I'd like to grab a single branch (not all of them) of a remote repository and create a local tracking branch that can track further updates to that remote branch. The other branches in the remote repository are very big, so I'd like to avoid fetching them. How do I do this?

Edit: I figured this out myself but StackOverflow refuses to let me provide the answer as an answer so I'll put it here in the question instead.

You use the -t option to git remote add, e.g.:

git remote add -t remote-branch remote-name remote-url

You can use multiple "-t branch" options to grab multiple branches.

  • 3
    A git clone fetches the whole repository, including all branches. You can make shallow copies, but that only allows you to specify the number of revisions, not which branches. – Ikke Jun 16 '11 at 8:26
  • Sure you can answer your own question, why can't you? – CharlesB Jun 16 '11 at 8:37
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    I think the OP meant that he couldn't answer it then. StackOverflow sets a minimum time that has to pass before you can answer your own question. – Lars Nordin Dec 7 '12 at 15:23
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    Hi OP, it might be nice now to add your answer now. This way we can vote on it (and compare with other answers) – lulalala Jul 21 '15 at 2:56
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    Your git remote add command is adding a remote branch, which has nothing to do with fetching a branch! – Chris Halcrow Oct 16 '15 at 4:18

12 Answers 12

git fetch <remote_name> <branch_name>

Worked for me.

  • 13
    Just learned that the fetched branch is available as FETCH_HEAD after fetching. Thanks! – Christoph Oct 12 '15 at 10:12
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    then git checkout FETCH_HEAD to checkout – d9k Jun 14 '19 at 14:22
  • Simple and easy. – gsumk Aug 21 '19 at 17:05
  • How to get <remote_name> ? – mrgloom Dec 20 '19 at 14:47
  • @mrgloom in most cases remote_name is origin. eg: git fetch origin <branch_name> – Saahithyan Vigneswaran Dec 22 '19 at 12:42

One way is the following:

git fetch <remotename> <remote branch>:refs/remotes/<remotename>/<local branch>

This does not set up tracking though.

For more information, see the documentation of git fetch.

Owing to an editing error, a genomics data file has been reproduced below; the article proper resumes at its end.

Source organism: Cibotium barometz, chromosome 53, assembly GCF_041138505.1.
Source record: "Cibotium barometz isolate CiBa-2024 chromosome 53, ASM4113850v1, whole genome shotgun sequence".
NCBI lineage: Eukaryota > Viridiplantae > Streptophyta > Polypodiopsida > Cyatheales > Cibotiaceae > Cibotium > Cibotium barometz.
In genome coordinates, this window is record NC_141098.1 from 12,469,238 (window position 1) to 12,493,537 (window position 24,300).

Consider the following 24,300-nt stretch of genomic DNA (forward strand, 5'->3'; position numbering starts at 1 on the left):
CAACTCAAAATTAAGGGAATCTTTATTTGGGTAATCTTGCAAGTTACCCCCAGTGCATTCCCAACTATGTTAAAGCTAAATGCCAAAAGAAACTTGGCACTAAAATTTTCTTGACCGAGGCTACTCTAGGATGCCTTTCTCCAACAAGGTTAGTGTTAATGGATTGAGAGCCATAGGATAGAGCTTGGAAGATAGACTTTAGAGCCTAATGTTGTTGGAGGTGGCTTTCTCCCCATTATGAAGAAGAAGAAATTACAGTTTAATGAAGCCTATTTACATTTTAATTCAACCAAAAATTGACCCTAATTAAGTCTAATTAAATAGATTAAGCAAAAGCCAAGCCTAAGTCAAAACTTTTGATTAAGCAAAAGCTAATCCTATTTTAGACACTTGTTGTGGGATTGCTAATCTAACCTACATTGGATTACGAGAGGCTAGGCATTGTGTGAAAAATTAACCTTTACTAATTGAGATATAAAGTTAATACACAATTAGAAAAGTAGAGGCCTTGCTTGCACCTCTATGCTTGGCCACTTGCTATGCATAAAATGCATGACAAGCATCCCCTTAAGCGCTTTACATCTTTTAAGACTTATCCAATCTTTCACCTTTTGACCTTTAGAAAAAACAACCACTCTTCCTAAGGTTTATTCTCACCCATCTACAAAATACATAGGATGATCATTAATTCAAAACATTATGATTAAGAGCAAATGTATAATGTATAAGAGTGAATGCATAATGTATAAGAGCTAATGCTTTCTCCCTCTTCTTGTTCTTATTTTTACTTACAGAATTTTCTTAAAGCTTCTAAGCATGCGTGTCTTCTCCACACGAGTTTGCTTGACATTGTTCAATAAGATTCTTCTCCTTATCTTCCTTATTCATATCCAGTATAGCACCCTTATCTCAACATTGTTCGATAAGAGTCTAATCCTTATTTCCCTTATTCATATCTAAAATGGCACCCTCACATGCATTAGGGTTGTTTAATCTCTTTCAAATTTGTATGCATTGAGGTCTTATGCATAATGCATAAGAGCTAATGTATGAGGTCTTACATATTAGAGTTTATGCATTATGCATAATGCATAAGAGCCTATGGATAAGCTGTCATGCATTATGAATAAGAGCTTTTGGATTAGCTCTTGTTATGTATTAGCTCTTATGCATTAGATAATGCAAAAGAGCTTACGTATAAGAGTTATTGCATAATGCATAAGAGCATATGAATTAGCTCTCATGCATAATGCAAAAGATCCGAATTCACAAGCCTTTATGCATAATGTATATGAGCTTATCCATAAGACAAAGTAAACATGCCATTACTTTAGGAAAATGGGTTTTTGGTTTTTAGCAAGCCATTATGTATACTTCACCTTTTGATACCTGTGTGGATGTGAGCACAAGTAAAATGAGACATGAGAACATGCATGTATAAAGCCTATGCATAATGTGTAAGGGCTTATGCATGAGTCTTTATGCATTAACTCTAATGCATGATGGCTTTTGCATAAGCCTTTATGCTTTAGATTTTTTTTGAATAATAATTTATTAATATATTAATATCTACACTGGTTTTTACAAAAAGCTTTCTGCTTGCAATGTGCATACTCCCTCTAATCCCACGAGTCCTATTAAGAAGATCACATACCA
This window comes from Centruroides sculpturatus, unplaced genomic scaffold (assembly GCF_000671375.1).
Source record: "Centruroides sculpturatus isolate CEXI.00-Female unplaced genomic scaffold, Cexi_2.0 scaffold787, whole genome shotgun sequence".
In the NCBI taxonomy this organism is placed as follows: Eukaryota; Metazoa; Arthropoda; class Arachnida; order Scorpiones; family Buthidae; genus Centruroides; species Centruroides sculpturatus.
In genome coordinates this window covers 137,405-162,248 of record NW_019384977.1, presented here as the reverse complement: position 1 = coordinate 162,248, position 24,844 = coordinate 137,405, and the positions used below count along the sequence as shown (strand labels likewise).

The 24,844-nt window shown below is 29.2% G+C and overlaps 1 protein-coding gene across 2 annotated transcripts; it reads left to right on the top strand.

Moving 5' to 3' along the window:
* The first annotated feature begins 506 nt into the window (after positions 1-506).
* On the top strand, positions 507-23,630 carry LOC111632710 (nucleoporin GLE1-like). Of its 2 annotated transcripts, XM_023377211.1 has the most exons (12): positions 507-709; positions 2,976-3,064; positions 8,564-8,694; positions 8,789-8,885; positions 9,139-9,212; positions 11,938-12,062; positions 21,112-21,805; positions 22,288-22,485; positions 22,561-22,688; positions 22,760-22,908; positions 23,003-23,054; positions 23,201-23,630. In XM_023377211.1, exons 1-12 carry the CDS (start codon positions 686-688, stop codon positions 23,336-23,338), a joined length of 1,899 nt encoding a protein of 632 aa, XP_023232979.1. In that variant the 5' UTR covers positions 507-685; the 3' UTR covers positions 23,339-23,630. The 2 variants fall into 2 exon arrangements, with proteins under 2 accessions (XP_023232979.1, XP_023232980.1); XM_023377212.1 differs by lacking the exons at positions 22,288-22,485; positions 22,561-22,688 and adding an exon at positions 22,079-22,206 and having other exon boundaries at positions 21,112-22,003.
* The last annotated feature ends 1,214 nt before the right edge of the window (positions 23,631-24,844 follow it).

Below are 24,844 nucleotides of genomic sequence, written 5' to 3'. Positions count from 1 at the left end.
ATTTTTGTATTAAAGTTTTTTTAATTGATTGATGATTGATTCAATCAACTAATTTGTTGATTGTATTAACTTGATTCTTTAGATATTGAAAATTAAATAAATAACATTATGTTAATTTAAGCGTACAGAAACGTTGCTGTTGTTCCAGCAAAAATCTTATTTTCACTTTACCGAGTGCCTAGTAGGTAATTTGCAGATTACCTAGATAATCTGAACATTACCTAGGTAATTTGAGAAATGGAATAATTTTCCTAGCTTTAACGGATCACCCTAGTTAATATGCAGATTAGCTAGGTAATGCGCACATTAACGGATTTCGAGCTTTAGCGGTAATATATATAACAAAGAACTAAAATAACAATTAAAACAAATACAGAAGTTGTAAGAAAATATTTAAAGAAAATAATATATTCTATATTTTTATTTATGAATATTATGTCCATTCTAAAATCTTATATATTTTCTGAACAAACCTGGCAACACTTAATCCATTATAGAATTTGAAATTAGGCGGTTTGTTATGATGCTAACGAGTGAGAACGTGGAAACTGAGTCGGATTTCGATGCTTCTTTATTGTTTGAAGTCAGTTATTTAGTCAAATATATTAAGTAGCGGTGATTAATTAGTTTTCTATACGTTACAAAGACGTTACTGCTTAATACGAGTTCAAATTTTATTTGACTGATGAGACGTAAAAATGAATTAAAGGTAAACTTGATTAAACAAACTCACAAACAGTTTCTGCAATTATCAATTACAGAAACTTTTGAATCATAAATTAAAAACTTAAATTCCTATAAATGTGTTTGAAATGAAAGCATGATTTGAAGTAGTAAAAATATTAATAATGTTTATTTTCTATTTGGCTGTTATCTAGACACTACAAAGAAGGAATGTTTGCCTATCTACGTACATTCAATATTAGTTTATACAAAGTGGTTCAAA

EDIT: As @user1338062 notes below: if you don't already have a local clone of the repository where you want to add the new branch, but you want to create a fresh local repository, then the git clone --branch <branch_name> --single-branch <repo_url> provides a shorter solution.

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    Thanks this does what the op has asked. To make a tracking branch git checkout -t <remote branch>/<branch name> <branch name> – ken Dec 19 '12 at 17:28
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    If I simply do git checkout <branchname>, I see that git automatically sets up the tracking branch, if the only branch with that name is the remote branch. – bukzor Apr 3 '13 at 19:53
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    this was the only thing that worked for me. even though the config was set to just fetch refs for a single branch, it still pulled refs to all branches using fetch or pull. this command pulled only the branch i wanted so the repo was only 500kb not 5mb. thanks. – herostwist Oct 16 '13 at 12:13
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    This answer is probably outdated. git clone now supports --branch and --single-branch options, I posted an answer with demonstration. – user1338062 Jun 2 '15 at 5:40
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    @user1338062 This is still valid if you want to fetch a new branch only (not all branches using git fetch) after cloning – rubyprince Jul 27 '17 at 5:59